Commentary

Traditional Pay-TV Households Drop Below 50%, vMVPDs Inch Up To 15%

Fewer than half (49%) of U.S. TV households now have a traditional cable, satellite or telco pay-TV service — down eight points, from 57%, in 2021, and down from 74% in 2018.

Meanwhile, 15% of households pay for virtual multichannel video programming distributors/vMVPDs. That’s up by just one point from 2021's 14%, although up 11 points from 4% in 2018.

Overall, 64% of households pay for any of these forms of TV service — down from 66% last year, 79% in 2017, 88% in 2012 and 85% in 2007.  

That’s according to Leichtman Research Group’s latest annual Pay-TV in the U.S. study, based on a survey of 1,769 TV households.

The decade-old decline in pay-TV subscriptions has accelerated in the past five years, with the non-subscribers “cobbling together a viewing experience that works for their households, with streaming at the core,” Bruce Leichtman, the group’s president and principal analyst, notes to Advanced TV Insider. This includes the major services that offer both ad-free/SVOD and ad-supported/AVOD services, of course.

But non-subscribers to pay TV are also somewhat more likely to use free, ad-supported/FAST services and over-the-air (OTA) antennas, he reports. About 14% of non-pay-TV subscribers stream FAST services daily, compared to 12% of pay-TV subscribers.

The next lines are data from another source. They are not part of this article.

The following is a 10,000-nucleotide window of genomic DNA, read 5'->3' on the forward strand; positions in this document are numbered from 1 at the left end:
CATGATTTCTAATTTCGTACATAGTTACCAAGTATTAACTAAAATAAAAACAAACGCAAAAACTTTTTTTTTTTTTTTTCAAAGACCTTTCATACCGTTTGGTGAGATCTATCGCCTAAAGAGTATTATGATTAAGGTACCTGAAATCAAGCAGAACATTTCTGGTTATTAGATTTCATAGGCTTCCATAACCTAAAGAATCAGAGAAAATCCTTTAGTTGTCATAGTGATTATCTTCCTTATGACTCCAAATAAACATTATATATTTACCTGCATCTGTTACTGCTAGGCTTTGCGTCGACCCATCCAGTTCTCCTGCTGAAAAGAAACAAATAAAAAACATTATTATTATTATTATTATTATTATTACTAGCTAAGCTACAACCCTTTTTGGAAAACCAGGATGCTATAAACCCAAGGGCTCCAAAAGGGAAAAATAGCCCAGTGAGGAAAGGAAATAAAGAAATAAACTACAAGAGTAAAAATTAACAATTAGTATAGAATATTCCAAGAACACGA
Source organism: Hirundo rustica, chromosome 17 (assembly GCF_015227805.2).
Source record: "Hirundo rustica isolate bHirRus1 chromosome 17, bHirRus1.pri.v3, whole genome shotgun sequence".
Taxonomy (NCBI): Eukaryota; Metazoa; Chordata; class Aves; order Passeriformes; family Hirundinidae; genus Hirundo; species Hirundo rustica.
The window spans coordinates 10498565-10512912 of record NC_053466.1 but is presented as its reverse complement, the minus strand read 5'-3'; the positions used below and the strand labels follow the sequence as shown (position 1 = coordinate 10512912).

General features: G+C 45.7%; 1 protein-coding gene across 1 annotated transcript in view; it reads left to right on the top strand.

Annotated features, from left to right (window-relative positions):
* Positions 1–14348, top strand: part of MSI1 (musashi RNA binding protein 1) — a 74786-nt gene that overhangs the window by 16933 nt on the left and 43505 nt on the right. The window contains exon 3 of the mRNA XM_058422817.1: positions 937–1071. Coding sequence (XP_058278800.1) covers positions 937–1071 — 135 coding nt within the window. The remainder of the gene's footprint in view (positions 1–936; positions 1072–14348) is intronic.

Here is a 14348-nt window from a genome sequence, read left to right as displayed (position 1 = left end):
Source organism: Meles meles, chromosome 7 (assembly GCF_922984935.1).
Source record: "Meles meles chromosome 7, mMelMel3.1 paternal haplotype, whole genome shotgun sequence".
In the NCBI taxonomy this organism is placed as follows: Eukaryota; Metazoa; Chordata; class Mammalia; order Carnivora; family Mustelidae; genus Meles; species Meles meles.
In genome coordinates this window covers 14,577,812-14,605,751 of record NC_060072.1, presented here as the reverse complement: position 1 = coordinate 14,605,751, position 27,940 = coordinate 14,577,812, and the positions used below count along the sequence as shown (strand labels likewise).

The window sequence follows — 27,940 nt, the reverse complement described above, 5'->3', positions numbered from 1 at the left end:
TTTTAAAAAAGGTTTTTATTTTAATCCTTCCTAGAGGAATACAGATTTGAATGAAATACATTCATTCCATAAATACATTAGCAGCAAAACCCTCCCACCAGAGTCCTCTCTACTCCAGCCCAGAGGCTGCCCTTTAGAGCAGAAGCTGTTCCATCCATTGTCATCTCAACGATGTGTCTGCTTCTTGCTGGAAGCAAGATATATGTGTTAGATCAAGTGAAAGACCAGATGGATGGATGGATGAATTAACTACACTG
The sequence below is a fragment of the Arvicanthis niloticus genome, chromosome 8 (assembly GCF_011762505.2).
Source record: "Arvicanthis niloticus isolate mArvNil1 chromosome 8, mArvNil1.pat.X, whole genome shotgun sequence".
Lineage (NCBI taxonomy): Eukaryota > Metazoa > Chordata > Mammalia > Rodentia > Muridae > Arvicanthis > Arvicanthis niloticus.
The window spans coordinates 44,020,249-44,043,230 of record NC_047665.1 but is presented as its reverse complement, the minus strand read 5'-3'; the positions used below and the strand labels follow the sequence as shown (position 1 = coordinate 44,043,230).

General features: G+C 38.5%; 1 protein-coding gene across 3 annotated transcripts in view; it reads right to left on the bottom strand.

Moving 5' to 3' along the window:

Fourteen percent of TV households have an antenna and no pay-TV service (OTA only) — the same percentage as last year, and up very little from 2018’s 13%. Overall, 7% of TV households are non-pay-TV subscribers who use a TV antenna to watch broadcast TV daily, and about 10.5% watch at least weekly.

The survey confirms once again that the penetration of pay TV remains lowest among younger adults and categories that they tend to dominate, including movers and renters. 

Today, 56% of those between 18 and 34 have pay TV, compared to 83% a decade ago.

But pay-TV subs are also down among those 45 and older: now at 70%, versus 88% in 2023.

The mean age of traditional pay-TV subscribers is 49.3, compared to 42.5 among non-subscribers and 40.8 for vMVPD-only.

Among those who never had a pay-TV service, 63% are between 18 and 34, compared to 24% of former pay-TV subscribers.

A third of non-subscribers last had a pay-TV service within the past three years, 37% last had one more than three years ago, and 30% never had one.  

Nearly half (48%) of those who moved in the past year do not currently have a pay-TV service – a higher level than in any previous year.

Forty-two percent of renters, compared to 33% of homeowners, don’t have a pay-TV service.

To underscore once again what’s pushed growing numbers to abandon pay TV in favor of streaming, the mean reported spending per month across all pay-TV subscribers is now $112.70: 5% higher than in 2018.

To be fair to vMVPDs, however, a new J.D. Power survey just found that the cost for live TV streaming averages $69 per month, versus $113 per month for cable and satellite.

Also, a new LG Ads study found that monthly spending on streaming apps now averages $62, versus $95 for linear TV bundles.

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